One of the fundamental disincentives to philanthropic giving in Latin America is the mutual distrust among the three sectors: business, government, and civil society. Innovative strategies do exist, however. Ariel Fiszbein of The World Bank described research on partnerships between the private, public, and nonprofit sectors, and their contribution to reducing poverty. Jim Austin of the Harvard Business School presented a parallel model of successful partnerships between business and nonprofit organizations in the United States.
Christine Letts of the Kennedy School of Government provided a “landscape” of philanthropy in the United States as one point of departure for thinking about philanthropy in Latin America. At the same time, participants recognized the need for sensitivity in Harvard’s trying to foster “philanthropy,” an inherently American idea, in a region with a very different institutional and cultural setting.
There is general consensus that raising awareness of philanthropy and the third sector is fundamental in overcoming barriers to change. Alicia Cytrynblum recalled the initial confusion that took place in launching the magazine Tercer Sector. Today, in contrast, she described how journalists rely on the magazine for their coverage of civil society in Argentina. Jay Winsten, director of the Center for Health Communication at the Harvard School of Public Health, described successful models for enhancing public awareness, in the case of a national mentoring campaign and a campaign against drunk driving widely disseminated in the United States.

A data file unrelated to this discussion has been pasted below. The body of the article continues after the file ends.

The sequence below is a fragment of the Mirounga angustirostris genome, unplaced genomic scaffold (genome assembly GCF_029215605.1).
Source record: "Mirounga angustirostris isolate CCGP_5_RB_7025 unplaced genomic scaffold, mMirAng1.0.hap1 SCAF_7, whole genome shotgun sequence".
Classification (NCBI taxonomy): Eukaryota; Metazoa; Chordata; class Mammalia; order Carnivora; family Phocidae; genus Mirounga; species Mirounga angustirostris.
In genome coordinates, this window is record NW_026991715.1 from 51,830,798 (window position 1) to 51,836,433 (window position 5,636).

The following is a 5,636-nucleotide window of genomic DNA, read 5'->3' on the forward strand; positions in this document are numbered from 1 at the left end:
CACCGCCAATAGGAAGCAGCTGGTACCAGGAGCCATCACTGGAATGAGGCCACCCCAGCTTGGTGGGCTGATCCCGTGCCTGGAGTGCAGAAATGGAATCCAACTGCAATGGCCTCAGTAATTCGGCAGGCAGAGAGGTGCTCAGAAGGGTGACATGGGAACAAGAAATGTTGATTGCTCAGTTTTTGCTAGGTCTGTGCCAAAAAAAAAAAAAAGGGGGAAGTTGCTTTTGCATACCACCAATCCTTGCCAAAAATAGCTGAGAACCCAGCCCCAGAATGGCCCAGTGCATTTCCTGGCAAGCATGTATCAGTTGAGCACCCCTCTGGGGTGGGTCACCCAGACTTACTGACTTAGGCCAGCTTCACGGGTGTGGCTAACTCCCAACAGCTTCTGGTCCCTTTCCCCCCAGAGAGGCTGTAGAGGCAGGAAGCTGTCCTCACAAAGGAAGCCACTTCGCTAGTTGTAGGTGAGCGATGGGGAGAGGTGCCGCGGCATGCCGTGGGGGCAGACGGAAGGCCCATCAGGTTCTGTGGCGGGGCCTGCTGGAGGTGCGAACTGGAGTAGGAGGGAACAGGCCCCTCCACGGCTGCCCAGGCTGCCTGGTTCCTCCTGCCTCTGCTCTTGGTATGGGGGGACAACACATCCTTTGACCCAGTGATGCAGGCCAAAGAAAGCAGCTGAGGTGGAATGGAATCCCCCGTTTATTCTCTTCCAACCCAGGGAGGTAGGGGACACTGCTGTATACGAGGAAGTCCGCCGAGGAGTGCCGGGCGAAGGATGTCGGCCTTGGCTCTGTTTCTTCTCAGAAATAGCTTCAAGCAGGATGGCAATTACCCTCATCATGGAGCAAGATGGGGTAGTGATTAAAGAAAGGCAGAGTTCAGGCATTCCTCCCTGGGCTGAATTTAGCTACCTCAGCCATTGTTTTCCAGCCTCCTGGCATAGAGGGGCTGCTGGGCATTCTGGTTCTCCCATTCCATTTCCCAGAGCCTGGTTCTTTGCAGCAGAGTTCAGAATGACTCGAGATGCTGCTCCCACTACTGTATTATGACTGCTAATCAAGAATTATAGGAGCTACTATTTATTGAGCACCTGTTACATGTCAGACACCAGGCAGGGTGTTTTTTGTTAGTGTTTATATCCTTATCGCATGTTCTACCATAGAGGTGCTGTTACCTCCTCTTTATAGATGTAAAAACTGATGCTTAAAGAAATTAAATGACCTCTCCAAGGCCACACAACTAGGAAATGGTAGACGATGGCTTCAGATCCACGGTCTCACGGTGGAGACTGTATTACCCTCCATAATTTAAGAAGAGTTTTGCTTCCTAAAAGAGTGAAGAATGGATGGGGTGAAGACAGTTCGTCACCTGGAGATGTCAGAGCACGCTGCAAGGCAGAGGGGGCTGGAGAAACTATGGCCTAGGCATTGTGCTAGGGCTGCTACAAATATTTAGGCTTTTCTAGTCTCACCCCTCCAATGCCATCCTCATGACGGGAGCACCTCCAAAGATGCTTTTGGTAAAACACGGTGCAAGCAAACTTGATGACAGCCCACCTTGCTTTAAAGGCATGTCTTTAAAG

The philanthropy workshop demonstrated a tremendous will on the part of those dedicated to making change, even in countries presently under severe economic and financial constraints. Speakers such as Manuel Arango of Mexico, Roberto Cezar de Andrade and Evelyn Ioschpe of Brazil, Ricardo Poma of El Salvador and Pablo Pulido of Venezuela, among others, all expressed their commitment to creating a new vision for philanthropy and corporate and civic engagement in their countries. Furthermore, it became clear that from the point of view of the private sector, there are enormous business and political benefits attached to involvement in social causes.
The conference ended with some concrete suggestions for action. Practitioners in Latin America whose responsibilities give them little time to reflect need a setting where they can advance research and thinking on philanthropy and the third sector. There was a nearly unanimous call for further research on tax legislation as it affects nonprofit organizations and giving. Other participants requested Harvard faculty involved in philanthropy-related initiatives to provide training in nonprofit management.
As Hauser Center for Nonprofit Organizations Director Mark Moore noted, the workshop involved the crossing of many boundaries, not only institutional, between research centers at Harvard, but international, between the United States and Latin America. Philanthropy can bring enormous rewards; its development will require building on lessons from the region and a clear understanding of what makes Latin America unique.
Hilary Burger, DRCLAS outreach coordinator, recently completed her PhD in Latin American History at Harvard. Fluent in both Spanish and Portuguese, she has close ties to Cambridge’s Brazilian and Salvadoran communities and has a broad range of interests from Latino popular music to immigration rights.